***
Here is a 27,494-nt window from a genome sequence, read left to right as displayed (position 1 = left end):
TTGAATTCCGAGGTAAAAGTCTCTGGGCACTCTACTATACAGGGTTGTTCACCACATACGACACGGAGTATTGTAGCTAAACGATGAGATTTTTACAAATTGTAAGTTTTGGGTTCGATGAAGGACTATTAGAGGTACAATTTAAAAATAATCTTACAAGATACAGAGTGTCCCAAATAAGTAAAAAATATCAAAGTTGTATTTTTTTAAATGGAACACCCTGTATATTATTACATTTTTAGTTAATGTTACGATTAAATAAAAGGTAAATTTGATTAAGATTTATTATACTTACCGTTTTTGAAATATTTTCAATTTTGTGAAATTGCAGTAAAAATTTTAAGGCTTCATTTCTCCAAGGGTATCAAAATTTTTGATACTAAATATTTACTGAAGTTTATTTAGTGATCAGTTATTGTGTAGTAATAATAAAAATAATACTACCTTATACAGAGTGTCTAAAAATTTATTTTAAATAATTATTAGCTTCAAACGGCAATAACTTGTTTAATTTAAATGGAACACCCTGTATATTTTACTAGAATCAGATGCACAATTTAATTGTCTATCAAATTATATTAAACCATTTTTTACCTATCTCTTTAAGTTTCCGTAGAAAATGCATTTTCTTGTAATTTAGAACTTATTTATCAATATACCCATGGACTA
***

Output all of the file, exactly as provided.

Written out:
Here is a 27,494-nt window from a genome sequence, read left to right as displayed (position 1 = left end):
TTGAATTCCGAGGTAAAAGTCTCTGGGCACTCTACTATACAGGGTTGTTCACCACATACGACACGGAGTATTGTAGCTAAACGATGAGATTTTTACAAATTGTAAGTTTTGGGTTCGATGAAGGACTATTAGAGGTACAATTTAAAAATAATCTTACAAGATACAGAGTGTCCCAAATAAGTAAAAAATATCAAAGTTGTATTTTTTTAAATGGAACACCCTGTATATTATTACATTTTTAGTTAATGTTACGATTAAATAAAAGGTAAATTTGATTAAGATTTATTATACTTACCGTTTTTGAAATATTTTCAATTTTGTGAAATTGCAGTAAAAATTTTAAGGCTTCATTTCTCCAAGGGTATCAAAATTTTTGATACTAAATATTTACTGAAGTTTATTTAGTGATCAGTTATTGTGTAGTAATAATAAAAATAATACTACCTTATACAGAGTGTCTAAAAATTTATTTTAAATAATTATTAGCTTCAAACGGCAATAACTTGTTTAATTTAAATGGAACACCCTGTATATTTTACTAGAATCAGATGCACAATTTAATTGTCTATCAAATTATATTAAACCATTTTTTACCTATCTCTTTAAGTTTCCGTAGAAAATGCATTTTCTTGTAATTTAGAACTTATTTATCAATATACCCATGGACTA